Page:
Vostro 460 a Solid Desktop PC for the Workplace

 
 
By Don Reisinger  |  Posted 2011-03-31 Email Print this article Print
 
 
 
 
 
 
 


 

One of the other nice things about the Vostro 460 is how quiet it is. I can envision this desktop running in offices, and even the person sitting next to it will not notice that it's on. Though it emits a quiet hum, the chances of actually hearing it in a typical office are nil. Even in a quiet room, it's hard to hear it unless one's ear is right next to the tower.

I should also point out that thanks to Windows 7 Professional, Windows XP mode is available in the Vostro 460. In my testing, Windows XP mode worked beautifully. For companies that are still heavily invested in legacy products, getting a computer that's capable of running Windows XP mode should be one of the first conditions before buying.

Dell's Monitor

Included in the unit Dell sent was a 21.5-inch wide-screen monitor. The screen boasts a 1,920 by 1,080 resolution. The monitor can be easily rotated into portrait mode for those that prefer to use displays in that manner. In portrait mode, Dell's monitor gets awfully tall. (It's about twice as wide as it is tall when in landscape mode.) However, it proves highly useful.

The monitor comes with a few USB ports, as well. The tower and monitor combination means companies will have more USB ports than they'd expect. Most firms will likely be pleasantly surprised by that.

All in all, the monitor's visual quality was quite good. After adjusting some of the screen's settings, I was pleased with its performance. Employees who have a finite amount of desk space might take issue with the display because of how wide it is. It will take up a sizable amount of space on a desk. But if they can get past that, the monitor, which comes bundled with some configurations of the Vostro 460, seems like a good value.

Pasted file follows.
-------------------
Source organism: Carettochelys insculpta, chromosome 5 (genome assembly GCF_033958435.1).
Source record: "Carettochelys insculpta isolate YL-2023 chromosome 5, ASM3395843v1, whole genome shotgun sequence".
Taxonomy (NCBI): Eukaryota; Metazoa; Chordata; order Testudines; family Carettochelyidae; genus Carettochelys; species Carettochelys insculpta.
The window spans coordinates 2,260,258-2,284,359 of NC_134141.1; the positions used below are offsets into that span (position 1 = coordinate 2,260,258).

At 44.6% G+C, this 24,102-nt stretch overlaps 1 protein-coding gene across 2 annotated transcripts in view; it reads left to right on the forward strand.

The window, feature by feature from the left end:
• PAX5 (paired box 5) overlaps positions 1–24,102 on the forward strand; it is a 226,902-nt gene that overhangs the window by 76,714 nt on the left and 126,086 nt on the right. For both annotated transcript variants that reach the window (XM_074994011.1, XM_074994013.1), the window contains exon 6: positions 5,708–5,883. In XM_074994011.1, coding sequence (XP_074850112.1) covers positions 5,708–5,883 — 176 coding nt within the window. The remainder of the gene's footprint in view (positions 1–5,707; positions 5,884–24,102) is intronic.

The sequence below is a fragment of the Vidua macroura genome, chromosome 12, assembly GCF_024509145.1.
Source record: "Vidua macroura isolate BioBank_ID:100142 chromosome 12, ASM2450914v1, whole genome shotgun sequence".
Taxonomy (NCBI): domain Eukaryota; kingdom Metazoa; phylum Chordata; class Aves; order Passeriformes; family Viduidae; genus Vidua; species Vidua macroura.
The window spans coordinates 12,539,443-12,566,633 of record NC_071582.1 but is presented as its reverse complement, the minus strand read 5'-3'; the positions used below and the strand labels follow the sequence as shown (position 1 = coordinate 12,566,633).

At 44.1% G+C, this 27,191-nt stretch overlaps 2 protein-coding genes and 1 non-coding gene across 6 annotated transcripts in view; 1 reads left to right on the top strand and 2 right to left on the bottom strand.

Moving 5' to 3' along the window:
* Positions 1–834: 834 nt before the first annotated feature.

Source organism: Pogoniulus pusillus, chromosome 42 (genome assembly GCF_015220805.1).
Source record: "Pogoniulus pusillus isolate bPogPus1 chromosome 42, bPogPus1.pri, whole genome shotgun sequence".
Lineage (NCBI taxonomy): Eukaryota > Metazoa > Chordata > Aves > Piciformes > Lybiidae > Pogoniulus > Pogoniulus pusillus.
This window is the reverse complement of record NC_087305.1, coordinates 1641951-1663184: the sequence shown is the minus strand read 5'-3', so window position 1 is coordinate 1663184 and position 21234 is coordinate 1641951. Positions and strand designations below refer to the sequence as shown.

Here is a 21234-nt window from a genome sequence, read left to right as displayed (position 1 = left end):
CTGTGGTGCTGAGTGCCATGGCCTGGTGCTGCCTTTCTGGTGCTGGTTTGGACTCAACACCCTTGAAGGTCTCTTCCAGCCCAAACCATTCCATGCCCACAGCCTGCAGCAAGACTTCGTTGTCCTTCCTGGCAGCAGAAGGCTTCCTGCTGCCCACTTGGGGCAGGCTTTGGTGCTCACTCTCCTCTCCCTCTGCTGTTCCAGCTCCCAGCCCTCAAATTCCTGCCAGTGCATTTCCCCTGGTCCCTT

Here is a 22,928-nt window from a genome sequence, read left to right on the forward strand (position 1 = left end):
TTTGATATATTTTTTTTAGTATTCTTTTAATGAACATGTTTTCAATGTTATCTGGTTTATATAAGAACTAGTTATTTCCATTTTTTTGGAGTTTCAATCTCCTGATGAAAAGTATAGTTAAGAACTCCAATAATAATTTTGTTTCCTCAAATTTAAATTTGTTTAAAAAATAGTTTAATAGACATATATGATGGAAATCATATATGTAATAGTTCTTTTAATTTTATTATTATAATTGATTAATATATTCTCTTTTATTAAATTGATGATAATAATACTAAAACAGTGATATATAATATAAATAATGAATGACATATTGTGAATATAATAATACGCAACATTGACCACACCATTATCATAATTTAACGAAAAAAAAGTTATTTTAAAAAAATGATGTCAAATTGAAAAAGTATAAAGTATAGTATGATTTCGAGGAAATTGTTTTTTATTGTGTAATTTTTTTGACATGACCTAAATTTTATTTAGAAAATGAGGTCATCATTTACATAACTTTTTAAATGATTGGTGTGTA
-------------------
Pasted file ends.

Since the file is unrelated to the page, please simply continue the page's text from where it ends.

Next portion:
Closing Comments

The Dell Vostro 460 version I tested is a rather interesting computer. On one hand, it lacks some of the things consumers are looking for today, including discrete graphics and a slick design, making it a non-starter in that market.

But what it lacks in consumer appeal, it makes up for in enterprise appeal. The computer is quiet, it can fit easily in an employee's workspace, and its component configuration makes the desktop less capable of giving employees all the power that would provide heightened temptation to stray from the day's business tasks. At a starting price of $529 (the version I tested costs around $1,200 with the monitor after savings), it offers a price tag with which many firms can live.

Is the Vostro 460 perfect? No. But it's a worthwhile choice for companies looking to put their employees to work. 

 




 
 
 
 
Don Reisinger is a freelance technology columnist. He started writing about technology for Ziff-Davis' Gearlog.com. Since then, he has written extremely popular columns for CNET.com, Computerworld, InformationWeek, and others. He has appeared numerous times on national television to share his expertise with viewers. You can follow his every move at http://twitter.com/donreisinger.
 
 
 
 
 
 
 

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